CONSUMER CONSERVATION HELPS LOWER RATE HIKE
Its a good news, bad news story. The good news is, consumer conservation of electricity pays dividends. The bad news is, the Oregon Trail Electric Cooperative still expects electric bills to rise by about 25 percent Oct. 1.
Why does a 25 percent rate increase have a bright side? Well, because several months ago the Bonneville Power Administration announced that wholesale electric rates could rise by as much as 200 percent in October. The BPA has since revised that projection to 46 percent.
Before you begin swimming in numbers, lets look at the human side of the issue. When BPA made its dire predictions, consumers were asked to see what they could do to cut back usage in order to head off a huge rate increase. Many of you responded. Such steps as hanging clothes out to dry on a line, switching to efficient light bulbs, dish-washing on the short cycle or by hand, turning down the temperature on water heaters and much more had an impact on use this summer. So did raising the temperature at which air conditioners begin to spew cold air.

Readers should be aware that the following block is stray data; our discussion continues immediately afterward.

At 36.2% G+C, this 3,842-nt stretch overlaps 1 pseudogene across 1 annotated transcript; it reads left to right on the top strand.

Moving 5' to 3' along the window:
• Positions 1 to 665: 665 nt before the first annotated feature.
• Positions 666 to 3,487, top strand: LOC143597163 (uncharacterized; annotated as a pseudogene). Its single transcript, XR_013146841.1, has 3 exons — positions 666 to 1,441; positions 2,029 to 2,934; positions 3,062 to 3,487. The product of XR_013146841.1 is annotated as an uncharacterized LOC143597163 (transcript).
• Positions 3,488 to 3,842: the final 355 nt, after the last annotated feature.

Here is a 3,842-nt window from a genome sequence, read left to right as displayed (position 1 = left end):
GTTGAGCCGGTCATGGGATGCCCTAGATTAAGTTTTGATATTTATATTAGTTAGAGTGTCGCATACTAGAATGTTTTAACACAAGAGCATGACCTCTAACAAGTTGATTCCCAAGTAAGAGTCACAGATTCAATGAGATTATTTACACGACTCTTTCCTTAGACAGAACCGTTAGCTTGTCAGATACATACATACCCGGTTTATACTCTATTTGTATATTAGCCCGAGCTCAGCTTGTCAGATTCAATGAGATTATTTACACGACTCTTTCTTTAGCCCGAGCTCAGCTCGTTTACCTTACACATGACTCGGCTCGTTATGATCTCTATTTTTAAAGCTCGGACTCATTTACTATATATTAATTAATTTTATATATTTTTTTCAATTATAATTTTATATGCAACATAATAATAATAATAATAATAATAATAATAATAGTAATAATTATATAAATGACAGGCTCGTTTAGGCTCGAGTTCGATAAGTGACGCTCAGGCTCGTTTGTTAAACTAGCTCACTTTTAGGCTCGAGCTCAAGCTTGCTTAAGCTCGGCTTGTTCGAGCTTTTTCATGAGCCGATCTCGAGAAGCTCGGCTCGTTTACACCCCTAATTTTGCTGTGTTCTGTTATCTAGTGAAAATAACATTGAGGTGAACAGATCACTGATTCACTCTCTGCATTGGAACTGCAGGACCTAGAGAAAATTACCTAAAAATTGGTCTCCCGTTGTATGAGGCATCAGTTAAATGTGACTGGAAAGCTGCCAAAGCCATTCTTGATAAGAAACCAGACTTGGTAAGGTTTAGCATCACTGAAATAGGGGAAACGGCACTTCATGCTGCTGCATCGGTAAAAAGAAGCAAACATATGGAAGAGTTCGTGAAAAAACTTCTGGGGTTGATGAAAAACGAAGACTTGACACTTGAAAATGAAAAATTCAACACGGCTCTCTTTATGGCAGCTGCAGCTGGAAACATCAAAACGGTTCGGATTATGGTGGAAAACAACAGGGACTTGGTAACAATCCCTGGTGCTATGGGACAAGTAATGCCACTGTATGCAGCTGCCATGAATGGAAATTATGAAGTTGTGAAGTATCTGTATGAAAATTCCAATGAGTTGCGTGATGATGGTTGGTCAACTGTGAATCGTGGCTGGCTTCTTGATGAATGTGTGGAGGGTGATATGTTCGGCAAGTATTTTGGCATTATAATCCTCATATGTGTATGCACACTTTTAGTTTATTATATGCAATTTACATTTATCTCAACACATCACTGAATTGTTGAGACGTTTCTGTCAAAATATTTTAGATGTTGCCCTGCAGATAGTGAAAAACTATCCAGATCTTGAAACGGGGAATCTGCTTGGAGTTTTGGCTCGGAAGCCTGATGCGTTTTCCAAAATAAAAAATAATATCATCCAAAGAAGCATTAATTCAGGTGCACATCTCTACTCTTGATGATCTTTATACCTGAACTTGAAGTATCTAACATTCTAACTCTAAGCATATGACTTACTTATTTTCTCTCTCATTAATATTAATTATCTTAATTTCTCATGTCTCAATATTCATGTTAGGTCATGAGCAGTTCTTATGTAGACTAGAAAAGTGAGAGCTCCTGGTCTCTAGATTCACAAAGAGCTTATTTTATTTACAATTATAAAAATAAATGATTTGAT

Prepare now for the higher bills ahead. It will be a lot easier for some families to fit the increase into their budgets than it will be for other, less wealthy families. Its time now to sit down with a family budget and plot out how to keep the lights and heat on this winter. It will mean sacrifices such as wearing more clothes and turning down thermostats. But if we all do our part in the shared sacrifice, it can work.
It would be easy to make OTEC and the BPA scapegoats for the increases. But there is no simple or easy answer to the energy crisis. OTEC, as one step to reach out to consumers, is offering conservation programs. These include a compact fluorescent coupon campaign in August to encourage consumers to switch to more efficient lighting systems. Take advantage. Sure, the next year will be difficult. But with planning and an eye on conservation, we can get through to a time when electric rates once again stabilize.